November 26th, 2012
The Tigers formally announced their first batch of minor-league contracts, 19 of them, on Monday. Most of the bigger ones were already reported, including Matt Tuiasosopo, Shawn Hill and Kevin Russo. Some are simple re-signings of guys already in the system who became minor-league free agents, such as Argenis Diaz. Some are new, notably former Dodgers reliever Carlos Monasterios and former Angels pitcher Trevor Bell.
For the most part, the deals provide some depth in the Tigers farm system and protection against injuries. Think about where the Tigers might have been without Quintin Berry this past summer, or what Darin Downs meant in a few key games, and you get the idea how moves like this sometimes end up making a huge difference.
Here’s the list so far ….
- RHPs: Trevor Bell, Cesar Carrillo, Shane Dyer, Shawn Hill, Micah Kellogg, David Kopp, Victor Larez, Carlos Monasterios, Jesse Todd.
- LHPs: Jose Alvarez, Ramon Garcia, Efrain Nieves
- Catcher: Brad Davis
- Infielders: Argenis Diaz, Lance Durham, John Lindsey
- Utility: Marcus Lemon, Kevin Russo, Matt Tuiasosopo
Monasterios is an interesting deal. The 26-year-old right-hander made 13 starts and 19 relief appearances for the Dodgers as a Rule 5 pick in 2010, tossing 88 1/3 innings before losing the last two seasons to injuries. He had Tommy John surgery in 2011, then needed another season-ending surgery on his ulna nerve last spring. The Dodgers released him in April. If he can make it, he could be a decent depth option for the Tigers in the bullpen.
Monasterios has been pitching as a starter in winter ball in Venezuela, allowing 11 runs on 18 hits over 12 innings.
The deal for Tuiasosopo includes an invite to Spring Training. It’s worth $525,000 if he makes the big-league club. He can ask for his release if he’s not on the big league roster by June 1.
Kellogg, too, is an interesting story, signed out of a tryout at Tigertown in September after going undrafted out of Flagler College last summer. The right-hander will report to minor-league camp this spring.
As consolation prizes go, this isn’t bad. It’s not all about the money, but they’ll take it.
Major League Baseball released the numbers on postseason shares Monday, from the World Series champion San Francisco Giants to the teams that lost in the Wild Card round. For the American League champion Tigers, the numbers work out to $284,275.50 for each full postseason share.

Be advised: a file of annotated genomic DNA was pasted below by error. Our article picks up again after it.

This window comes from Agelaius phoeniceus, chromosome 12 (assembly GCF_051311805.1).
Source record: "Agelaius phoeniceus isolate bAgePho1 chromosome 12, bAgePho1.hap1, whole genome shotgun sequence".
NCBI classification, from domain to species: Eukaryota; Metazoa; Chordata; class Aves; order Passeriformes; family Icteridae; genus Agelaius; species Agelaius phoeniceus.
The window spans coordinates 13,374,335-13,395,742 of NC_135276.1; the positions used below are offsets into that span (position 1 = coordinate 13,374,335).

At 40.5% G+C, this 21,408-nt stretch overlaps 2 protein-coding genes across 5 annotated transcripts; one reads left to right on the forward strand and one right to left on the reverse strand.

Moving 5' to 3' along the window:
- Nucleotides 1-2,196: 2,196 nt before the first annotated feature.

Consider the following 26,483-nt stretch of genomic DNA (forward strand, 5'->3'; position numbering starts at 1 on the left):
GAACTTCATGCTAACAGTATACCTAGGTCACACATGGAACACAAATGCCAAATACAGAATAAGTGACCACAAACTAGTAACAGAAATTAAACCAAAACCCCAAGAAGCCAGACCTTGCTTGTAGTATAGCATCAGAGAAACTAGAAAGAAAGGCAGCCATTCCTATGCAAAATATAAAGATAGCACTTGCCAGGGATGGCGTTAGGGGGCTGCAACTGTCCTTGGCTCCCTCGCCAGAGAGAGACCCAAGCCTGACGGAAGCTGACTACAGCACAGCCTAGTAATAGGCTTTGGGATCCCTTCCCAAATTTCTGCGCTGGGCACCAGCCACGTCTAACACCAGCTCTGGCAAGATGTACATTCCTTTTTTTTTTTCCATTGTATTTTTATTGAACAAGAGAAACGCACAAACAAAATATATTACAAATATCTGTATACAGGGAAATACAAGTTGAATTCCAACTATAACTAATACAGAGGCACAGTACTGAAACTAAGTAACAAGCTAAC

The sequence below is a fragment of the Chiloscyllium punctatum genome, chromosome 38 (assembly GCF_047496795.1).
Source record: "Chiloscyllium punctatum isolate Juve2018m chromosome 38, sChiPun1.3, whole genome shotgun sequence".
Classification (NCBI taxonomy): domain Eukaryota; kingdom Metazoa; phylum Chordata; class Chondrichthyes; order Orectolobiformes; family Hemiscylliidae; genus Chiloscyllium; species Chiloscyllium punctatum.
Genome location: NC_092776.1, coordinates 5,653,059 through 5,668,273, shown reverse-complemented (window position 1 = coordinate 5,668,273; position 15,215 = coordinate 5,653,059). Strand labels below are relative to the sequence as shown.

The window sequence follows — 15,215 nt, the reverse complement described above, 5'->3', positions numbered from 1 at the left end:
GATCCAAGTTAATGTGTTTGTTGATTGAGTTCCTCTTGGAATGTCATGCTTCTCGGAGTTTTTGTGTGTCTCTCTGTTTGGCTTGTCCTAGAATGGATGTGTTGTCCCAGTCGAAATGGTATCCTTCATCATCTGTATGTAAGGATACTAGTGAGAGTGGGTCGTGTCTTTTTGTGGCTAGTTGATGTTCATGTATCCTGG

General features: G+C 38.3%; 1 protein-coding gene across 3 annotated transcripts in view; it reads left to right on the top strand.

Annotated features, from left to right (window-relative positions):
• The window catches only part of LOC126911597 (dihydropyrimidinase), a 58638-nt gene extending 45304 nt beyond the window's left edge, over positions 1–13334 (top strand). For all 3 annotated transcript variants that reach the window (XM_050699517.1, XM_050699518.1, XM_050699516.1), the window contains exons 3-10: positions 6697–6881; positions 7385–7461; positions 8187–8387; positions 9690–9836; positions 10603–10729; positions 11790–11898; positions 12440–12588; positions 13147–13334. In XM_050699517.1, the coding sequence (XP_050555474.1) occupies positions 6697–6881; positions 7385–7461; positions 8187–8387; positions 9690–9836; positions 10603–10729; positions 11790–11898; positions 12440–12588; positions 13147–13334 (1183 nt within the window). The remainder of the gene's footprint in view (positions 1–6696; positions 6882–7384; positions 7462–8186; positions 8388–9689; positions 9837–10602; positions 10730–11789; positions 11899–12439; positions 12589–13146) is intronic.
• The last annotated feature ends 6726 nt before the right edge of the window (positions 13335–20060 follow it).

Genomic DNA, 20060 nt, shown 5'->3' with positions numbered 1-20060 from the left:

How does that number work out? It takes a lot of calculation.
The players get a pool of money from postseason gate receipts: 50 percent of the gate from the Wild Card games, then 60 percent of the gate from the first three games of each Division Series, the first four games of each LCS, and the four games of the World Series. That total, according to MLB’s release, worked out to $65,363,469.22.
The Tigers’ share of the players pool works out to 24 percent, totaling $15,687,232.61.
How teams divide up their share comes down to players’ vote. Each team’s players decide how many shares to give, both full and partial depending on how many players were around and for how long. They’ll also give out cash awards to some non-playing personnel.
The Tigers voted to give out 48 full shares, 7.06 partials and seven cash awards. The world champion Giants awarded 50 full shares, 11.10 partial shares and 12 cash awards. Each Giants share was worth $377,002.64, a new record.
For comparison, each Tigers share is actually worth less than they were when Detroit made it to the World Series in 2006. Those were worth $291,667.68, but that team gave out far fewer shares: 39 full ones and 6.67 partials. The total money the Tigers receive from this year’s pool is actually well more than they received in 2006 ($13,344,490.54).
The most anticipated winter ball stint by a Tigers prospect in years is underway. Avisail Garcia made his Venezuelan League debut Saturday for Caribes de Anzoategui, going 0-for-3 with a walk, before singling for his first hit on Sunday.
Both games, Garcia started in right field, batting sixth in a Caribes lineup that currently includes another former Tigers hotshot outfield prospect, Gorkys Hernandez.
The plan is for Garcia to spend December with the club leading into the holidays, giving him a pretty long look against good competition while trying to ward off the fatigue factor after his first truly long season (remember, he hadn’t been a September call-up before this year) and a soon-approaching Spring Training (it starts earlier to accommodate the World Baseball Classic).
Garcia has spent past winters playing in Venezuela in their minor league, the Liga Paralela, but hasn’t had extended time up at the top level. This is his year to break through on that level, having established himself as at least someone on the verge of a big league role.
How well Garcia performs in Venezuela will likely play a big part in how soon he can stick in the big leagues. Tigers officials are leaving the door open for him and fellow outfield prospect Nick Castellanos to compete for a roster spot this coming spring, but team president/general manager Dave Dombrowski cautioned earlier this month that they won’t be able to stick just filling the short role of a platoon situation in left field. They’ll have to get enough playing time to justify the promotion, whether it’s an everyday job or more of a true split platoon.